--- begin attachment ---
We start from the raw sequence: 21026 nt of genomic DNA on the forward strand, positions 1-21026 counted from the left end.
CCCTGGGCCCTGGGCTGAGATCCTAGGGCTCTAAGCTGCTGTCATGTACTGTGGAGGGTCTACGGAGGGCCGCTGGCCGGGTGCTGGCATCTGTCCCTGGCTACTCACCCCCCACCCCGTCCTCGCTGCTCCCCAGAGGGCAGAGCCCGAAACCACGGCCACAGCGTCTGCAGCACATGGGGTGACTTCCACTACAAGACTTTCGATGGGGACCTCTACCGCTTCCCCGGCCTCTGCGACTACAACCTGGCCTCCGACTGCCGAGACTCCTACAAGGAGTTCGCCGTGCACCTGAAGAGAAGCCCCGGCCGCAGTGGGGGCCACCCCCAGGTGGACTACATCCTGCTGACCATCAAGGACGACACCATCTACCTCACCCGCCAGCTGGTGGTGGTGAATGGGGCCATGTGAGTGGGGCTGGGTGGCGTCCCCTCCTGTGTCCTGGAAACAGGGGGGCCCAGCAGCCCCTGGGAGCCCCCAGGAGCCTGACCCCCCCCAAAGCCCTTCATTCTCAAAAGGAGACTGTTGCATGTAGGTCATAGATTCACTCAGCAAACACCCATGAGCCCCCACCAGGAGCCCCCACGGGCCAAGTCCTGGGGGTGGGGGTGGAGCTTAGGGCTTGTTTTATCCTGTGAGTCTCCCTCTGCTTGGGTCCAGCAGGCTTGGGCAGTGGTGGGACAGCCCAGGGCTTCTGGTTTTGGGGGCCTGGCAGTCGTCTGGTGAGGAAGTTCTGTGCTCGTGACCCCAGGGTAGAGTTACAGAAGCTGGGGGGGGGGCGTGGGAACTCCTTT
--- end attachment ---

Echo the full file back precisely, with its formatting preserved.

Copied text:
We start from the raw sequence: 21026 nt of genomic DNA on the forward strand, positions 1-21026 counted from the left end.
CCCTGGGCCCTGGGCTGAGATCCTAGGGCTCTAAGCTGCTGTCATGTACTGTGGAGGGTCTACGGAGGGCCGCTGGCCGGGTGCTGGCATCTGTCCCTGGCTACTCACCCCCCACCCCGTCCTCGCTGCTCCCCAGAGGGCAGAGCCCGAAACCACGGCCACAGCGTCTGCAGCACATGGGGTGACTTCCACTACAAGACTTTCGATGGGGACCTCTACCGCTTCCCCGGCCTCTGCGACTACAACCTGGCCTCCGACTGCCGAGACTCCTACAAGGAGTTCGCCGTGCACCTGAAGAGAAGCCCCGGCCGCAGTGGGGGCCACCCCCAGGTGGACTACATCCTGCTGACCATCAAGGACGACACCATCTACCTCACCCGCCAGCTGGTGGTGGTGAATGGGGCCATGTGAGTGGGGCTGGGTGGCGTCCCCTCCTGTGTCCTGGAAACAGGGGGGCCCAGCAGCCCCTGGGAGCCCCCAGGAGCCTGACCCCCCCCAAAGCCCTTCATTCTCAAAAGGAGACTGTTGCATGTAGGTCATAGATTCACTCAGCAAACACCCATGAGCCCCCACCAGGAGCCCCCACGGGCCAAGTCCTGGGGGTGGGGGTGGAGCTTAGGGCTTGTTTTATCCTGTGAGTCTCCCTCTGCTTGGGTCCAGCAGGCTTGGGCAGTGGTGGGACAGCCCAGGGCTTCTGGTTTTGGGGGCCTGGCAGTCGTCTGGTGAGGAAGTTCTGTGCTCGTGACCCCAGGGTAGAGTTACAGAAGCTGGGGGGGGGGCGTGGGAACTCCTTT